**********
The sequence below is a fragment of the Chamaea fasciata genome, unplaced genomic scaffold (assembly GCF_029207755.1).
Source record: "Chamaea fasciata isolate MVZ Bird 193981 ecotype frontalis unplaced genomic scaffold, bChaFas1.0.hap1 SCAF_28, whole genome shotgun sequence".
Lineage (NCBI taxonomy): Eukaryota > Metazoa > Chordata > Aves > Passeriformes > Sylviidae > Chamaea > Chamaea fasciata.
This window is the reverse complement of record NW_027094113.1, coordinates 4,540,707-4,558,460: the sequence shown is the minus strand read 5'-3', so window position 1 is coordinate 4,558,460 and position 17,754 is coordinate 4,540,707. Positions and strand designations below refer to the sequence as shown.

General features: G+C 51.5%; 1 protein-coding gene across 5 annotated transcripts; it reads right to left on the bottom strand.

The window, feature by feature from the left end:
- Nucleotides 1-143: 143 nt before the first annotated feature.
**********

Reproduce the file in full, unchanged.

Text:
The sequence below is a fragment of the Chamaea fasciata genome, unplaced genomic scaffold (assembly GCF_029207755.1).
Source record: "Chamaea fasciata isolate MVZ Bird 193981 ecotype frontalis unplaced genomic scaffold, bChaFas1.0.hap1 SCAF_28, whole genome shotgun sequence".
Lineage (NCBI taxonomy): Eukaryota > Metazoa > Chordata > Aves > Passeriformes > Sylviidae > Chamaea > Chamaea fasciata.
This window is the reverse complement of record NW_027094113.1, coordinates 4,540,707-4,558,460: the sequence shown is the minus strand read 5'-3', so window position 1 is coordinate 4,558,460 and position 17,754 is coordinate 4,540,707. Positions and strand designations below refer to the sequence as shown.

General features: G+C 51.5%; 1 protein-coding gene across 5 annotated transcripts; it reads right to left on the bottom strand.

The window, feature by feature from the left end:
- Nucleotides 1-143: 143 nt before the first annotated feature.